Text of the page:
From UPSC perspective, the following things are important :
Prelims level : ASEAN
Mains level : Paper 2- Growing aggression of China in the Indo-Pacific and increasing coordination among Indo-Pacific nations to counter it.
The focus of this article is on the U.S. policy in the Indo-Pacific and its relations with its allies there in countering China.
Instances of China’s aggression
- Galwan Valley is not an exception in Beijing’s recent behaviour in Asia.
- China has also engaged in a tense geopolitical confrontation with its other neighbours.
- Stand-offs with Vietnam and Malaysia in the South China Sea and threatening Australia with boycotts are a few examples.
Response to China
- Beijing’s aggressiveness is fueling debates about the underlying costs of reliance on China.
- China’s aggression is also increasing support for closer coordination between other Indo-Pacific partners.
- Indian, Japan, Malaysia, and Australia have all taken concrete steps to reduce their economic exposure to Beijing.
- India and Australia recently inked a new military logistics agreement in the “virtual summit”.
- A similar agreement between Delhi and Tokyo may follow.
- The Quadrilateral Dialogue between Australia, India, Japan, and the United States is growing stronger and even expanding.
- And recently Association of Southeast Asian Nations (ASEAN) issued one of their strongest statements to date on the South China Sea.
- The ASEAN statement insisted that maritime disputes must be resolved in accordance with the UN Law of the Sea treaty.
Asian multilateralism: Born out of crises
- Recently the “Milk Tea Alliance”, reaction of people, born to forge solidarity between Taiwanese, Hong Kongers, and Southeast Asians online to deal with Chinese cyberbullying.
- The Chiang Mai Initiative — a financial swap mechanism between China, Japan, South Korea, and Southeast Asia — emerged in the aftermath of the late 1990s financial crisis.
- ASEAN, created in 1967, did not convene its first heads of state meeting until fall of Saigon in 1976 in the Vietnam War.
Role of the U.S.
- The COVID-19 crisis is remaking the geopolitics of the Indo-Pacific.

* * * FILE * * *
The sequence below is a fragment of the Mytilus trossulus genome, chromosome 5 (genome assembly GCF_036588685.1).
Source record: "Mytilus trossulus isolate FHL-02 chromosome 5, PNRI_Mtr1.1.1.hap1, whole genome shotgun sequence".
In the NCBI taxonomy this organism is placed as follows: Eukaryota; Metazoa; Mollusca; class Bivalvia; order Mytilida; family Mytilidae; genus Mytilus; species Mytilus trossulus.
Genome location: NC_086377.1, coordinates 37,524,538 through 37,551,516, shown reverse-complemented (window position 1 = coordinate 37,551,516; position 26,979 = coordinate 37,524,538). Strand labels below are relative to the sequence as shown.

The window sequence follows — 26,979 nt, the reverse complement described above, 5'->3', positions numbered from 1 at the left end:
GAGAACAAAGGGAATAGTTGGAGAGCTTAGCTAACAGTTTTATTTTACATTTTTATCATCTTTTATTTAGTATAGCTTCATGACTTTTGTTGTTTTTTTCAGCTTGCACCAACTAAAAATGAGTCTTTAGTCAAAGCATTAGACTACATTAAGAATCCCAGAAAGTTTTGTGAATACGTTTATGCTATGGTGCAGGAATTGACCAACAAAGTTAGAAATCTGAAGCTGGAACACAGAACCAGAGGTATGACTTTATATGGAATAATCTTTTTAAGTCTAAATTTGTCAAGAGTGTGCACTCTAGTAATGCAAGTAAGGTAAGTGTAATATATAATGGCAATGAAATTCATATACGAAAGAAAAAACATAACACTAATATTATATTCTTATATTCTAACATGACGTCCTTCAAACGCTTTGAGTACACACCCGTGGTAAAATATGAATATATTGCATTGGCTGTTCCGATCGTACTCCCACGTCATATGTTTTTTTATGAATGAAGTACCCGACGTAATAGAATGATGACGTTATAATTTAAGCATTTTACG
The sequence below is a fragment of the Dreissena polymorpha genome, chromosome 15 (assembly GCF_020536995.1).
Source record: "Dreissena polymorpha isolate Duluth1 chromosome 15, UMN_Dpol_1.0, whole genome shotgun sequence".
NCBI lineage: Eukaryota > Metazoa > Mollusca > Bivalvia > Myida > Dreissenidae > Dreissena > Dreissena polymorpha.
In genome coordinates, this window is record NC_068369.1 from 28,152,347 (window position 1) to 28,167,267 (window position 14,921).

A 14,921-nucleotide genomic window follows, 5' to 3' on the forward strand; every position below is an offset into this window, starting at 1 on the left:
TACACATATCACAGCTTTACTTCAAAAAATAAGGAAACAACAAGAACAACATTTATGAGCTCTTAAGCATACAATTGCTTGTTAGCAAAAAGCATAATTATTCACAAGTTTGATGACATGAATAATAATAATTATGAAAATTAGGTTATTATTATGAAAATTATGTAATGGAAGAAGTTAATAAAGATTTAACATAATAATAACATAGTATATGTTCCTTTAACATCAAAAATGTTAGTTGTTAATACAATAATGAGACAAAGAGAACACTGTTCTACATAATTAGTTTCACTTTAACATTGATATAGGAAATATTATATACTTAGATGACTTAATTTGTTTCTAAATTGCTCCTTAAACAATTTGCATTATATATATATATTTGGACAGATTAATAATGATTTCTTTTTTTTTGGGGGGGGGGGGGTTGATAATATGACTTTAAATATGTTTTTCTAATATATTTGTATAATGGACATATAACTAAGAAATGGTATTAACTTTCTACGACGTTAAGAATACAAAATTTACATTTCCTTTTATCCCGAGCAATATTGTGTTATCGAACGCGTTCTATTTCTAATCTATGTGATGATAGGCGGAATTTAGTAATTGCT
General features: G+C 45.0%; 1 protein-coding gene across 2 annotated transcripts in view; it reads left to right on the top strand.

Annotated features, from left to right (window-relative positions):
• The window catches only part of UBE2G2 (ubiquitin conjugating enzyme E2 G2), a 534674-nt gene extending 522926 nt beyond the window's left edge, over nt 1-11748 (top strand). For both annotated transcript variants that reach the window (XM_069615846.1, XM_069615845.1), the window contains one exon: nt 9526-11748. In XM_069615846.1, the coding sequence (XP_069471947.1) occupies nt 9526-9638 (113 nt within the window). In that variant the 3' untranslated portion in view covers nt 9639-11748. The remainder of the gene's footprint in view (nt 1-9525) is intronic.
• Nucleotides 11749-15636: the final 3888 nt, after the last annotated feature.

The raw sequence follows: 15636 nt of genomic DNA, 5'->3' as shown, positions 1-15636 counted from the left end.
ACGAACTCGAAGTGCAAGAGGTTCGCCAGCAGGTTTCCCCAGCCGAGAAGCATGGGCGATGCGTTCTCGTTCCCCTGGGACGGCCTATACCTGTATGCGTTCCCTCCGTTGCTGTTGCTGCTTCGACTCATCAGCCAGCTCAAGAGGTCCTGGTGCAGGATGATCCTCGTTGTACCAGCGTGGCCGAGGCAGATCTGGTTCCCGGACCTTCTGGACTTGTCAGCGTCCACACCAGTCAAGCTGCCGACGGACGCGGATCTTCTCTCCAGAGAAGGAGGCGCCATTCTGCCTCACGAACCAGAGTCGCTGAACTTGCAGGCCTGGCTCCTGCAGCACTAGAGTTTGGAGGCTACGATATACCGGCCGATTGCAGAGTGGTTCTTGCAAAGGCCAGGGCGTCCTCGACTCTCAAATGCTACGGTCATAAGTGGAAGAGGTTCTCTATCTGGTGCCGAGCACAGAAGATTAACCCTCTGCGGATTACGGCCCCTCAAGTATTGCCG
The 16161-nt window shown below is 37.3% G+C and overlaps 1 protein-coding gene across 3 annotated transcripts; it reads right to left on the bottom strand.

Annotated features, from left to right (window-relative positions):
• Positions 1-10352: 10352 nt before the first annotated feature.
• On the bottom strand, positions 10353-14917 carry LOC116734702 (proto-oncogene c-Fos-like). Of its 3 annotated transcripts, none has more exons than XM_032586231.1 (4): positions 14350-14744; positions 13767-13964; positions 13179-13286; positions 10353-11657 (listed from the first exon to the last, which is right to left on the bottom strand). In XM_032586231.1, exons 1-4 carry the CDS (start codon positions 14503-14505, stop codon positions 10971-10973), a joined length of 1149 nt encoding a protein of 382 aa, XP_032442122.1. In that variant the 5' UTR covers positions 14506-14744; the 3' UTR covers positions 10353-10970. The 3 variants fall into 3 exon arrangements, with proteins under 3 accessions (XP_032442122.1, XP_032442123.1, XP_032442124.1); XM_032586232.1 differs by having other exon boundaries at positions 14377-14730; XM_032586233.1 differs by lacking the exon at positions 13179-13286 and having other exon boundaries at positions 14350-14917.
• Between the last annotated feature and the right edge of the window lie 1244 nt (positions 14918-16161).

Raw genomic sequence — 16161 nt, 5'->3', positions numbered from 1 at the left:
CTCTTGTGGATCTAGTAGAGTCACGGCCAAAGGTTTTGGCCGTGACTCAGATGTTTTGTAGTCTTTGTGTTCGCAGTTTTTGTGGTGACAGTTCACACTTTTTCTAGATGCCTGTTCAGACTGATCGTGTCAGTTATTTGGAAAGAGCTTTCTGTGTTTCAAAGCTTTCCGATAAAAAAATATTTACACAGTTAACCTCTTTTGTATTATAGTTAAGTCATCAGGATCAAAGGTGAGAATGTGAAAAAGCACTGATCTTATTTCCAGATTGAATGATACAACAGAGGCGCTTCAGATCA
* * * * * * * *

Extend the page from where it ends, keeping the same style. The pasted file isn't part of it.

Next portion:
- The ongoing crisis has made countries aware of seriousness of Chinese dominance.
- This situation has given the U.S. opportunity it has long sought: 1) More credible multilateral coordination among allies, 2) Pushback against online disinformation. 3) The desire to better integrate like-minded economies and supply chains.
- But the crisis is also raising renewed questions about the American leadership.
- The question now facing the U.S. is whether or not it can harness this new regional momentum.
- U.S. continues to make unforced errors that create distance with U.S. allies and partners.
- For example, its focus on cutting support for the WHO and asserting that COVID-19 originated in a Wuhan lab alienated Canberra.
- Similarly, the administration’s suspension of various worker visas will almost certainly have serious repercussions in India.
What should be the U.S. approach to Asia?
- The U.S. needs to make two major shifts.
- First, U.S. policy needs to start supporting, rather than attempting to commandeer, regional efforts to build a less China-centric future for the Indo-Pacific.
- While Chinese aggression provides powerful motivation for coordination, U.S. partners are seeking an agenda that is framed in broader terms than simply rallying to counter Beijing.
- If the U.S. wants to reduce reliance on Beijing and “re-couple” investments and supply chains among allied nations, it is going to have to make compromises.
- U.S. should work with Indo-Pacific partners on the issues that they prioritise and provided them with space for independent action.
- Second, Washington should avoid repeating Beijing’s mistakes of bullying.
- U.S. should offer a clear alternative in word and deed to China’s “Wolf Warrior” diplomacy.
- Moves such as demanding that a G-7 communiqué refer to COVID-19 as the “Wuhan virus” and blocking mask shipments to close allies are the kind of counterproductive bullying.
Options for Asian countries
- Beijing’s recent aggression is not an aberration but part of a growing pattern.
- As Beijing’s confidence in its growing material and military power solidifies, its neighbours will need to think carefully about the long-term decisions necessary to preserve an open regional order.
- Facing the unprecedented health and economic crises spawned by COVID-19, the U.S. and Asian partners will need to coordinate more closely.
- Asian countries should strengthen their own regional networks.
- This Asian network will challenge the views of those in both Washington and Beijing who would see the region only as a sparring ground.
For American and Asian leaders, the choice is stark: encourage and foster this trend, recognising that stronger regional coordination will require more compromises as well as tougher choices, or resist it and risk being left behind.